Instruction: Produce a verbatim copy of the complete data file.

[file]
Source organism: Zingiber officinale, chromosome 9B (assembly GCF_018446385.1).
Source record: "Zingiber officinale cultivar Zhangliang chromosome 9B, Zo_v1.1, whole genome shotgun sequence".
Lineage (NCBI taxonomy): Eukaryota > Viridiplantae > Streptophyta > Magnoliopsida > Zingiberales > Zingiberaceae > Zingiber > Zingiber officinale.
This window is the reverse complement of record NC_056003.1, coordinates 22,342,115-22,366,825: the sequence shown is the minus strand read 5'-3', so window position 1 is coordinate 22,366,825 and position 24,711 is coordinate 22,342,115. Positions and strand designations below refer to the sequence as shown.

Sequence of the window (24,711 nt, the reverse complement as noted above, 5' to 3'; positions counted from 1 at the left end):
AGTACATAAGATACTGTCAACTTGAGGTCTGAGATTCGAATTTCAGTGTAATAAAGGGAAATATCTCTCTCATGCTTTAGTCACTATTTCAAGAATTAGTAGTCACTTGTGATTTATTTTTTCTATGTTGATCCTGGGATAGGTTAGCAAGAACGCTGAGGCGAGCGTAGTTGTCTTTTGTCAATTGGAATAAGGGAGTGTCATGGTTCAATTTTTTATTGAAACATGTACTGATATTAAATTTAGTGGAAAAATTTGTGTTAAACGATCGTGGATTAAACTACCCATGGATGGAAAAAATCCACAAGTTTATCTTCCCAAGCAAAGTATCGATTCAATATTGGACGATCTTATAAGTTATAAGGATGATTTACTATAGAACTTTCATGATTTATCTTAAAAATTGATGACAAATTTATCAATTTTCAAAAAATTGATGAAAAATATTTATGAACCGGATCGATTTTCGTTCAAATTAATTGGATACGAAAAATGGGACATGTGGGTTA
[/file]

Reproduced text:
Source organism: Zingiber officinale, chromosome 9B (assembly GCF_018446385.1).
Source record: "Zingiber officinale cultivar Zhangliang chromosome 9B, Zo_v1.1, whole genome shotgun sequence".
Lineage (NCBI taxonomy): Eukaryota > Viridiplantae > Streptophyta > Magnoliopsida > Zingiberales > Zingiberaceae > Zingiber > Zingiber officinale.
This window is the reverse complement of record NC_056003.1, coordinates 22,342,115-22,366,825: the sequence shown is the minus strand read 5'-3', so window position 1 is coordinate 22,366,825 and position 24,711 is coordinate 22,342,115. Positions and strand designations below refer to the sequence as shown.

Sequence of the window (24,711 nt, the reverse complement as noted above, 5' to 3'; positions counted from 1 at the left end):
AGTACATAAGATACTGTCAACTTGAGGTCTGAGATTCGAATTTCAGTGTAATAAAGGGAAATATCTCTCTCATGCTTTAGTCACTATTTCAAGAATTAGTAGTCACTTGTGATTTATTTTTTCTATGTTGATCCTGGGATAGGTTAGCAAGAACGCTGAGGCGAGCGTAGTTGTCTTTTGTCAATTGGAATAAGGGAGTGTCATGGTTCAATTTTTTATTGAAACATGTACTGATATTAAATTTAGTGGAAAAATTTGTGTTAAACGATCGTGGATTAAACTACCCATGGATGGAAAAAATCCACAAGTTTATCTTCCCAAGCAAAGTATCGATTCAATATTGGACGATCTTATAAGTTATAAGGATGATTTACTATAGAACTTTCATGATTTATCTTAAAAATTGATGACAAATTTATCAATTTTCAAAAAATTGATGAAAAATATTTATGAACCGGATCGATTTTCGTTCAAATTAATTGGATACGAAAAATGGGACATGTGGGTTA